The Shennong Stream

It was day two of our Yangtze River Cruise and it was pouring with rain when we woke up although it was a warm 25 degrees. The Taiji class on the upper deck was cancelled. It was still raining at 8.30am as we set off in our Pagoda Boat. Everyone was wearing cagoules or capes. They were doing a good job in selling plastic macks at reception.

The Shennong Stream lies on the border between Wu Gorge and Xiling Gorge. It rises close to the peak of Shennong Jia and flows through Balong County to join the Yangtze opposite the city of Badong.

981

984 Modernisation

As we made our way upstream we passed between almost vertical limestone cliffs. High up the cliff wall there were suspended wooden coffins. The coffins were carved out of a single tree truck and were approximately 90 cm in diameter. The coffin rested on two sturdy poles and were wedged into clefts or caves to create a level platform. How they were manoeuvred to these sites high on the vertical cliff face is a bit of a mystery. At the time of my visit the coffins were high above us but since the completion of the dam project the water levels have risen by 150 metres and many have been destroyed but others have been recovered and kept in museums.

The Shennong Stream

When the water became too shallow we transferred to Sampans, known locally as peapod boats. There were 16 passengers and 4 crew to each boat.

915

919 The Pea Pod Boats

923 Shallow water

When the river became too shallow even for rowing the crew hauled us along by ropes.

928 The hard way

They wore flip-flops and had to work hard crossing the wet boulders. In ancient times the peasants we supposed to be naked, but not today. In addition to their shorts and T-shirts they all had plastic macks, some in delicate pastel shades. It rather broke the illusion of being in ancient China.

After turning round we could drift down on the current and enjoy the scenery even if we were getting rather wet.

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935 Flotilla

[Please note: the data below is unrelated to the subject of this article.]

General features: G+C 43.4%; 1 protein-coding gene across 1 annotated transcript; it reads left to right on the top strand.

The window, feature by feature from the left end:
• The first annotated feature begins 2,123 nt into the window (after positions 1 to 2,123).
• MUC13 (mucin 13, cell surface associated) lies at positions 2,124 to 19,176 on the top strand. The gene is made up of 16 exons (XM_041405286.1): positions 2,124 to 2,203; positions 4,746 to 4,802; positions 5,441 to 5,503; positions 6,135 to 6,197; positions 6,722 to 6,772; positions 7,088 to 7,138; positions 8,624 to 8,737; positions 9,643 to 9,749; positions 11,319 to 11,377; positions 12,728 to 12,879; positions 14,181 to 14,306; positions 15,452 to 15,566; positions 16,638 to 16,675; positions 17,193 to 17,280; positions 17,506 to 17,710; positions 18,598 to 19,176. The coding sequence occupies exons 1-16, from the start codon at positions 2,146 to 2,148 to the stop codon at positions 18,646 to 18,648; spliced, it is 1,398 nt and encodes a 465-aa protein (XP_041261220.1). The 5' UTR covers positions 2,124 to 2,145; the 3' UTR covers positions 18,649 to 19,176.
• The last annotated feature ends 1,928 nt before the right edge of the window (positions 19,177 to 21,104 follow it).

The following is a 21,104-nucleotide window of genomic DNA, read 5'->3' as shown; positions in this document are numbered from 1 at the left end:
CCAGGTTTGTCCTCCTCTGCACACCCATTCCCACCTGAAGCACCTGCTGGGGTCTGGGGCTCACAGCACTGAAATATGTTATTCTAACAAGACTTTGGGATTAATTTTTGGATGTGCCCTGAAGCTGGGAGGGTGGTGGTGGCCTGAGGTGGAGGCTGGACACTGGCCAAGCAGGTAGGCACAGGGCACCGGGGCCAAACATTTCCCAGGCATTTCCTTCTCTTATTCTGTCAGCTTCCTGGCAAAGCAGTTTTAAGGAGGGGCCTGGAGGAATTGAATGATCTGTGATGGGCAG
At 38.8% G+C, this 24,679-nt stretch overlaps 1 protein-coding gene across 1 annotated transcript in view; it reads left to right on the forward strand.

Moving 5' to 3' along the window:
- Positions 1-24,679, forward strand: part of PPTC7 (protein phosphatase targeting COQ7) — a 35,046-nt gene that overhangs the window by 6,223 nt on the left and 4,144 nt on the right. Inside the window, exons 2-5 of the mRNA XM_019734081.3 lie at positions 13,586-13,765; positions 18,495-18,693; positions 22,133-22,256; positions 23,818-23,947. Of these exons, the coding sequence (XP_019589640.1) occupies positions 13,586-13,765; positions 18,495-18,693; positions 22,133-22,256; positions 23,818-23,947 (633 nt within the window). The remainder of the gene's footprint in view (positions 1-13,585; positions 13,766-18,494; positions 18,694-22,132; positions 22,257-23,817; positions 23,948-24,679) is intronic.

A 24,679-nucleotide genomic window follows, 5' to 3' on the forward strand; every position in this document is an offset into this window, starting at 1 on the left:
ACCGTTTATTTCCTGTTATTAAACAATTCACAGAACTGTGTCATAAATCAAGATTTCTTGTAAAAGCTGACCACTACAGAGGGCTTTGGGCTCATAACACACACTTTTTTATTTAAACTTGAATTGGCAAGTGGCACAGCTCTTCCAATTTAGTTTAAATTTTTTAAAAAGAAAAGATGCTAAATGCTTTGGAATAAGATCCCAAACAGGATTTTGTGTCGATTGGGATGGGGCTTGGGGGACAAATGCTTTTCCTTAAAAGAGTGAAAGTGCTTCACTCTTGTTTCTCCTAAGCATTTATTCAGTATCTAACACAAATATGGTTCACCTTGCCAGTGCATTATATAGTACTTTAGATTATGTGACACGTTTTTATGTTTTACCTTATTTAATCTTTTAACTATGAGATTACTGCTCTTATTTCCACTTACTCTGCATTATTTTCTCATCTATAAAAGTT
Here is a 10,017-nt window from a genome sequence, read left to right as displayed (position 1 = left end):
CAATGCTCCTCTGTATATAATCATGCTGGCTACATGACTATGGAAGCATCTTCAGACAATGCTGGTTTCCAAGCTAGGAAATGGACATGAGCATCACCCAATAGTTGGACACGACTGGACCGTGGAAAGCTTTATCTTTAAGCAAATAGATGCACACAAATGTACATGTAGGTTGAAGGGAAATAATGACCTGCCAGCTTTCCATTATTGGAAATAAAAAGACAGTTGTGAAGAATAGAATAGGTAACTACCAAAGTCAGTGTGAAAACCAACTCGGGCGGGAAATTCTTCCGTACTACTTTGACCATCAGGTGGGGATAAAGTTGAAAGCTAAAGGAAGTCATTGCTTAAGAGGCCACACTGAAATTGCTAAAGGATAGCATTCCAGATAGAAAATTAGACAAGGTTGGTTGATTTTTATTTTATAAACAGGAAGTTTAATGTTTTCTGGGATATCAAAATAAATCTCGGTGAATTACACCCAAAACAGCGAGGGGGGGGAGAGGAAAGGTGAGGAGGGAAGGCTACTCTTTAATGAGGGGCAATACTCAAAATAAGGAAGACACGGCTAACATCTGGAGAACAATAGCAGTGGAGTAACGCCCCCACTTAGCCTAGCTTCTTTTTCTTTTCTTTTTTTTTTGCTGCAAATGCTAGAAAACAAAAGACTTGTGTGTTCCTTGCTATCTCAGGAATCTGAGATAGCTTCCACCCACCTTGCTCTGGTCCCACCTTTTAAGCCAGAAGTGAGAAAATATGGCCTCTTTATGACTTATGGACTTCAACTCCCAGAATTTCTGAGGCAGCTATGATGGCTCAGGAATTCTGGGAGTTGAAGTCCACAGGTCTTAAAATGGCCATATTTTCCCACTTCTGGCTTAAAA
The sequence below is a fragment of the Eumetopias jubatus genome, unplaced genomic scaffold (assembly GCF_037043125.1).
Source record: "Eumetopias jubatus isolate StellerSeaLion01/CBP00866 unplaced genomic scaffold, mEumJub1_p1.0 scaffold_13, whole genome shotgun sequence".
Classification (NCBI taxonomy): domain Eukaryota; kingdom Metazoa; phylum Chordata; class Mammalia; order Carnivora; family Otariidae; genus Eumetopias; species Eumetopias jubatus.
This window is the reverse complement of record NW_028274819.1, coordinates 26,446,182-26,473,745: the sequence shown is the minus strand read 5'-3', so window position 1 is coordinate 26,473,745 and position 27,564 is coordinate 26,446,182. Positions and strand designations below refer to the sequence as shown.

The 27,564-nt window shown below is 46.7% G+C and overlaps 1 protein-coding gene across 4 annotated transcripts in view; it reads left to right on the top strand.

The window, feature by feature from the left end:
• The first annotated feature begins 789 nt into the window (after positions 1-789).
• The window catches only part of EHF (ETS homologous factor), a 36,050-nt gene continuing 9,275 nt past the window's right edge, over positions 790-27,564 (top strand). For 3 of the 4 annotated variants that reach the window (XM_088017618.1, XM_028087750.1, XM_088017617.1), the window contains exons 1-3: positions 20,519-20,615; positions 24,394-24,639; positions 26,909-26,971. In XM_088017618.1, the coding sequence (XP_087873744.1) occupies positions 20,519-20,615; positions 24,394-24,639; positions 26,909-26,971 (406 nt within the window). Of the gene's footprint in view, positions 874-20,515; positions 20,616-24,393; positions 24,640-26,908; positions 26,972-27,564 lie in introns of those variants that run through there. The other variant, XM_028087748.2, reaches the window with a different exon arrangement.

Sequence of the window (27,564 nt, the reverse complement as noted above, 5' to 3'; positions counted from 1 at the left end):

Back on our cruise boat we enjoyed another huge meal

956 The Yangtze

After an hour we entered the Wu Gorge.

958 The Wu Gorge

The Wu Gorge is the second gorge on the Yangtze and is 45 km in length. The scenery is fantastic with conical shaped mountains on either side.

960 The Wu Gorge

The increased water levels have now broadened the river and made navigation less treacherous. We found a secluded spot at the stern of our boat on deck 5. Just a couple of chairs and tables under a canopy. We never saw anyone else out there and we could relax and enjoy the scenery with the advantage of being able to see both sides of the river.

961 The Wu Gorge

After a couple of hours we entered the Qutang Gorge.

978 The Qutang Gorge

The Qutang Gorge is the shortest and narrowest of the three gorges at only 8 lm long and 150 metres wide. We exited the gorge via the Kuimen Gate where the river passes between the Chijia mountain on the north bank and the Baiyan mountain to the south.

Along the northern bank were traces of the ‘Ancient Pathways’ the Gu Zhandao carved into the cliff face. The “haulers” were “human tug boats” who pulled the boats along where the current was too fast to row. Similar to this morning at the Shennong Stream.……………………………………………………………………………………………………………………………….

During the afternoon we viewed an art exhibition in the ballroom. There was one painting that I really liked. The artist was on board and gave us a demonstration of his skills. Using a single brush he sketched out a scene of Panda’s eating bamboo shoots.

01 Artist at work

When he had finished he said that he would give the sketch to whoever was the first to buy one of his works from the exhibition. It was me and the sketch is now on my wall at home.

491

I spoke to the artist and asked via an interpreter if he would translate the calligraphy. It was “The Panda and the bamboo on the Yangtze” 

And what about the painting that I bought. It also hangs on my wall . It is so simple and always reminds me of my journey along the Yangtze.

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About crosbyman66

My aim is to create a photo diary of my walks and my travels. I have two main hobbies, walking and photography and these complement each other. I am a senior citizen, what used to be called an old age pensioner, but I don't feel old. Since retirement I have had more time to pursue my hobbies and the opportunity to travel more. My philosophy now is - Do what you can, while you can. My other interests are fine wines and keeping fit. These may not complement each other but keep me happy.
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4 Responses to The Shennong Stream

  1. Marilyn says:

    Enjoyed this post Alan…so reminded me of my visit to Chongqing.

  2. Doreen Thomas says:

    It brings back memories for when was there. Good to hear another point of view.

    Lovely paintings.

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